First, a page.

Utah rolls past Iowa State, 68-27
By Ian Smith, CycloneFanatic.com Contributor
The Utah offense is lightning quick and it packs a punch.
That’s deadly combination, especially for Iowa State.
The No. 10 ranked Utes needed roughly 25 minutes Saturday night to knock the Cyclones out. Utah blitzed Iowa State for 593 yards and rolled, 68-27. The 68 points were the most by an opponent in Jack Trice Stadium history.
“Some days you get up and you get the unexpected,” Iowa State coach Paul Rhoads said. “That was a heck of a football team. There was clearly a difference in team speed out there tonight in all phases, special teams in particular. We were soundly beat in all three phases of the game.”
The speed difference became evident early. After spotting Iowa State 14 points on two turnovers, the Utes turned their horses loose. Utah ran around and through the Cyclones defense.
Eight touchdowns and four field goals later and Utah undoubtedly proved to the 43,195 fans in attendance that it belongs among the nation’s elite teams.
“We knew they would be that explosive,” linebacker A.J. Klein said. “Like I said, they are one of the best teams nationally. There is not much else to say about it.”
Chew on these stats. Utah amassed 325 yards passing, 239 rushing and 324 on kick and punt returns. The Utes went 9-for-9 in the red zone, converted 8-of-13 third downs and had 28 first downs.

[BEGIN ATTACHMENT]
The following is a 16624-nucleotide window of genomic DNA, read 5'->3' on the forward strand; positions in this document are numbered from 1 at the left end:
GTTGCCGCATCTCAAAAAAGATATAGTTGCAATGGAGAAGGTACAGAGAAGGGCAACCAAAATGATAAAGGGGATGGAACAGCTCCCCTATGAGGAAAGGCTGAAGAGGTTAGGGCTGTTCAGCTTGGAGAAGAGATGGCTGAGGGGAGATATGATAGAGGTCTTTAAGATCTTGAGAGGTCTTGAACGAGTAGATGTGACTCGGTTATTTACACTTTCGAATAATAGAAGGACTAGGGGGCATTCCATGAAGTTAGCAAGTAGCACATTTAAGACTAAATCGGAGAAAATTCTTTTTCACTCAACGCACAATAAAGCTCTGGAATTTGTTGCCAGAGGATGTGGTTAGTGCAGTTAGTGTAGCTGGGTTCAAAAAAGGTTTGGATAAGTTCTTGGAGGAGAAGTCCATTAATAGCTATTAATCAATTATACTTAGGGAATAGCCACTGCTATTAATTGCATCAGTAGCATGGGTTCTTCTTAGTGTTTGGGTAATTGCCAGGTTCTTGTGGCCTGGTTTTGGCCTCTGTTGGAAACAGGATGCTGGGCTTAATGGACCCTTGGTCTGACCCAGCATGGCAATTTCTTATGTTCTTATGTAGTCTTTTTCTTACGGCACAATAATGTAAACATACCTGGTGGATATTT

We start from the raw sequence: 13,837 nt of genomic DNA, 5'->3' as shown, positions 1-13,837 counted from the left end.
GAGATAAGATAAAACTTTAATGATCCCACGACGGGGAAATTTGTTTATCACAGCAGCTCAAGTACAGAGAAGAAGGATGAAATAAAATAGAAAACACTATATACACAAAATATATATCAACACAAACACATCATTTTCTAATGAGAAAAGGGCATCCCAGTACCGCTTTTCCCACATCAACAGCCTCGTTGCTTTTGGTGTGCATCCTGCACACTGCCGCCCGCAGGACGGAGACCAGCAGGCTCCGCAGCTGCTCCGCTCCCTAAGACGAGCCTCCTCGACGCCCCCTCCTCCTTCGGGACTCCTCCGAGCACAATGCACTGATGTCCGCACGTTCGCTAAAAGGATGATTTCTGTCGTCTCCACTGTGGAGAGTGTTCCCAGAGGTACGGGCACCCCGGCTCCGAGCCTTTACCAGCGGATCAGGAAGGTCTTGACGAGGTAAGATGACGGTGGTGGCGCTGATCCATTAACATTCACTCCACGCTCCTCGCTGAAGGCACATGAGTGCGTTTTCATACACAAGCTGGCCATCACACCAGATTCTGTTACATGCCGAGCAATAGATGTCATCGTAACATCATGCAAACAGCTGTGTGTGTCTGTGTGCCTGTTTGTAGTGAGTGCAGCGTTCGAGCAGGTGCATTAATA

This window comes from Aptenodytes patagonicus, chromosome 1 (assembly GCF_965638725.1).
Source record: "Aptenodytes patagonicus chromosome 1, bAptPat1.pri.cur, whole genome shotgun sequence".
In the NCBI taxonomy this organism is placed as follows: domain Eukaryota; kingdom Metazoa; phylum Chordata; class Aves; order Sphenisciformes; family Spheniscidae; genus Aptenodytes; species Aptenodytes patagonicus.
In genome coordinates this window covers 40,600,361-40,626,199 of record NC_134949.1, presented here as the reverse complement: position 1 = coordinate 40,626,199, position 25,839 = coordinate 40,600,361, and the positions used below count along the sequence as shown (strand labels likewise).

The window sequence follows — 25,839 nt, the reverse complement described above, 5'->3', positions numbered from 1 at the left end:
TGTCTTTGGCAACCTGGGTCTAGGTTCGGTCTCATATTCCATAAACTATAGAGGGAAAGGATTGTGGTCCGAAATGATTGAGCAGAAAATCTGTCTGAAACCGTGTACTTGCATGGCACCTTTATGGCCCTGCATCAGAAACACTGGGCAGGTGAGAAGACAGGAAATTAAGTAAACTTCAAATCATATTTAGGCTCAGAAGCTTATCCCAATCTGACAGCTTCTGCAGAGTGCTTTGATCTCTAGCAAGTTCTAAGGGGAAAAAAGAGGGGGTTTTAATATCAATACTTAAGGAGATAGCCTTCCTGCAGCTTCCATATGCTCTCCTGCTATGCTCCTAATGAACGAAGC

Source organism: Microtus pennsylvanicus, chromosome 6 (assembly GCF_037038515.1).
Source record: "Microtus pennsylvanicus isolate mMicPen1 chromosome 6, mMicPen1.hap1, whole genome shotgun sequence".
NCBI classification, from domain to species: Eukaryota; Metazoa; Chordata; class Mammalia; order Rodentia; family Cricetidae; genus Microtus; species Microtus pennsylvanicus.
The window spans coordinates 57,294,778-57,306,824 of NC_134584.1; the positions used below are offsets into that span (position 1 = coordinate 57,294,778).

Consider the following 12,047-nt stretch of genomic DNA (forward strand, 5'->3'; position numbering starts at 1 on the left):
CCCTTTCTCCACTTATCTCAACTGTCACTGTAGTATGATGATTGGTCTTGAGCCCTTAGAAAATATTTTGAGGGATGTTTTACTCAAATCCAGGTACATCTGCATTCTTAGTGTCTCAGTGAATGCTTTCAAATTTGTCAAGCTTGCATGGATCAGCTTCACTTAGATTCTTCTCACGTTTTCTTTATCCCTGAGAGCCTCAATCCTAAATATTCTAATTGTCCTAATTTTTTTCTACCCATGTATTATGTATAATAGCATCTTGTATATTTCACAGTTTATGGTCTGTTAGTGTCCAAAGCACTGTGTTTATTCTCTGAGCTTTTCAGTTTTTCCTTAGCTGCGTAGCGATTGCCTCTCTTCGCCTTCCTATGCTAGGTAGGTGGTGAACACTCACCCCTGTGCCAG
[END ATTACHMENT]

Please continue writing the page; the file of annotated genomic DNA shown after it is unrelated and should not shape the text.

The onslaught started in the second quarter. To put it mildly, Utah absolutely dominates in the frame. The Utes bulldozed Iowa State for 280 yards and 31 points on Saturday, upping their advantage in the second quarter over their opponents to 101-7.
“We lost energy,” Rhoads said. “That’s what I saw. I didn’t see it start to unravel. I saw a team that was losing energy and I was trying to figure out why.”
The touchdowns came fast and furious for Utah. The Cyclones held a 14-10 lead when Iowa State’s Kirby Van Der Kamp punted to start the second quarter. From there, the game played out like a bad joke.
The Utes scored four-straight touchdowns on drives of 88, 63, 64 and 61 yards. For good measure, Utah also turned an Austen Arnaud interception into another three points right before halftime to add an exclamation point to its dominating performance and make the score 41-14.
The fireworks started and ended with Shaky Smithson. First, he threw a touchdown on a reverse to give Utah a 17-14 lead. Later, his 61-yard touchdown reception sent Cyclone some fans for the exits and essentially ended the game.
In between those scores, the Utes efficiently pounded the football down the field. In 43 first half plays, Utah racked up 367 yards of offense.
“I got in a sort of a 2-minute mode, I just got in a groove,” Utah quarterback Jordan Wynn, who went 23-of-31 passing for 325 yards and two touchdowns, said. “A QB can get into that real easily going that fast. I just started seeing things, and I just rolled with it.”
The Utah offense continued to pile up yards and points after halftime. The Utes did anything and everything it wanted.
“You got to find the answers (in the film) that I’m talking about and coach on those,” Rhoads said. “We probably won’t come in and watch every single play from this tape. I don’t think you can burn it, or sweep it under the carpet and act like it didn’t happen.
“You got to learn from it. That’s our job as educators. These kids understand that.”
Ineffective offense dooms Cyclones defense